Ed Attwood is the Editor of Arabian Business.
Bob Crandall's move to cut costs by removing one olive from each meal (in first class) was made in the 1987 - not in 2003, as this writer incorrectly stated.
Does no one research before writing these days?
Samoa Air is hardly representative of the main airlines, as it is a regional carrier in the Pacific.
The issue of weight is about the airline trying to secure more revenue against rising fuel costs! The size of seat offered in economy (and to some extent in Business class seat width has diminished over the years) is the crucial issue here.
Many operators (including the local airlines, such as Emirates) insist on the 'Dense' style configugurations e.g. Boeing 777 where itis laid out as being 3-4-3 across the cabin in most cases. Other operators (i.e. Singapore, British Airways) use 3-3-3, as well as a more comfortable 'Premium Economy' seat.
If airlines want to charge by weight (Not all 'heavy' passengers are Obese, but tall/muscle-bound/large boned, etc) then the airlines should provide seating that is fit for purpose rather than squeezing people into smaller seats. As individuals we dont all fit the cramped, uncomfortable seats on these flights. Choose your airline wisely!
"According to recent data from the Visual.ly website, using data from the World Health Organisation, Kuwait is now the fattest country in the world, just beating out the US."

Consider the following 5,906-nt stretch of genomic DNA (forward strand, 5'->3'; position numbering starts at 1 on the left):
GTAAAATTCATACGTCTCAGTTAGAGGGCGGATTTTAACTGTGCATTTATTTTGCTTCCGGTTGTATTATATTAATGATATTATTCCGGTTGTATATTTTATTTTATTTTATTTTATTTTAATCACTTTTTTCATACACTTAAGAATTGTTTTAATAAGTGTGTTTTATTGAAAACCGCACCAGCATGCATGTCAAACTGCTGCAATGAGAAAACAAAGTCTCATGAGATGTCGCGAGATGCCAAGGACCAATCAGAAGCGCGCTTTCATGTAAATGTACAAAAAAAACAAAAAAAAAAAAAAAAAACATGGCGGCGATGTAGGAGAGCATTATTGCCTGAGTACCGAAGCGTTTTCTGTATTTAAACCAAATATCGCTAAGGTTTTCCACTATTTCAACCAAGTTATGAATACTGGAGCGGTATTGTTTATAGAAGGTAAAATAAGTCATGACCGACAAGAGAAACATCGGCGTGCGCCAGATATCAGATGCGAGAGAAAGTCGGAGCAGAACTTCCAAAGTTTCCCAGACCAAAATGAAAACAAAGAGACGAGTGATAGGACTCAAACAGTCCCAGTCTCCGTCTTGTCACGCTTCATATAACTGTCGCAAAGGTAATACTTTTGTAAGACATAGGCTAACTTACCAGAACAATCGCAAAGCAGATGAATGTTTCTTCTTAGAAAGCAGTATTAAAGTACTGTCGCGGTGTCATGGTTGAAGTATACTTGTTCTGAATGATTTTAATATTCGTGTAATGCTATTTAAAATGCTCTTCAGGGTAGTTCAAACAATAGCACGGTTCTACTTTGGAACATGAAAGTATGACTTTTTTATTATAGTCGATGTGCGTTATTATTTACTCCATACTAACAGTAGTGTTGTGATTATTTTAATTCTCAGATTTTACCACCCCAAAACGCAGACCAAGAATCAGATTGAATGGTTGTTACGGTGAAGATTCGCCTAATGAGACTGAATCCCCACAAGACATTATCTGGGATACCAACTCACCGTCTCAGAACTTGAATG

According to WHO's 2010 report (published via http://www.globalpost.com/dispatch/health/101118/fat-and-fatter-worlds-10-fattest-countries), Kuwait ties at spot 11 with Argentina. Nauru in the Pacific ranks 1, USA at #8.
The OECD's rankings are USA at 1 followed by Mexico, NZ then Chile. (http://www.perthnow.com.au/news/australia-fifth-fattest-country/story-e6frg12c-1226281473134)
London School of Hygiene & Tropical Medicine's recent report launched at the UN's Rio+20 Conference (June 2012) ranks Micronesia at #1, USA #3 and Kuwait #5. http://www.telegraph.co.uk/earth/earthnews/9345086/The-worlds-fattest-countries-how-do-you-compare.html
I am not saying Kuwait is thin, but journalism sensationalism is hardly a justifiable reason to grab just ONE website and slap in Kuwait is THE fattest nation on earth.
Listen RAH, regardless if you disagree with this recent survey that Kuwaitis are the fastest people on earth, if Jazeera Airways (a Kuwaiti based carrier) implemented a 'pay as you weigh' policy their profit margins are hitting the roof. Why is it that these discount carriers in the middle-east, where the scales are tipped in favor of these A320's, aren't forcing passengers that are grosely obese to pay for two seats? They can't fit into the tiny seats on these planes, so in the long run, all discount carriers in the region should be forcing passengers who are obese to pay for two seats and that would include alot of passengers from Kuwait.
In addition, maybe some carriers should offer a low calorie option to the high carb food they offer on their flights for passengers.
I think the concept is the weight of the cargo(people) on a flight dictates the amount of fuel the aircraft can carry for a flight to get to the destination. Smaller carriers have this problem often. Even though seat size is an issue based on the size of aircraft, the real issue is the standard weight of passengers has increased over the years. If you use the standard weight of a male pax at 190 lbs and 150 male pax board, the fuel and cargo is loaded based on that pax load weight. The question is how many of the 150 adult male pax weigh 190 or less?
When it comes to money, businesses can be creative... and unfortunately successful in deriving new ways of requesting additional payments from the mob.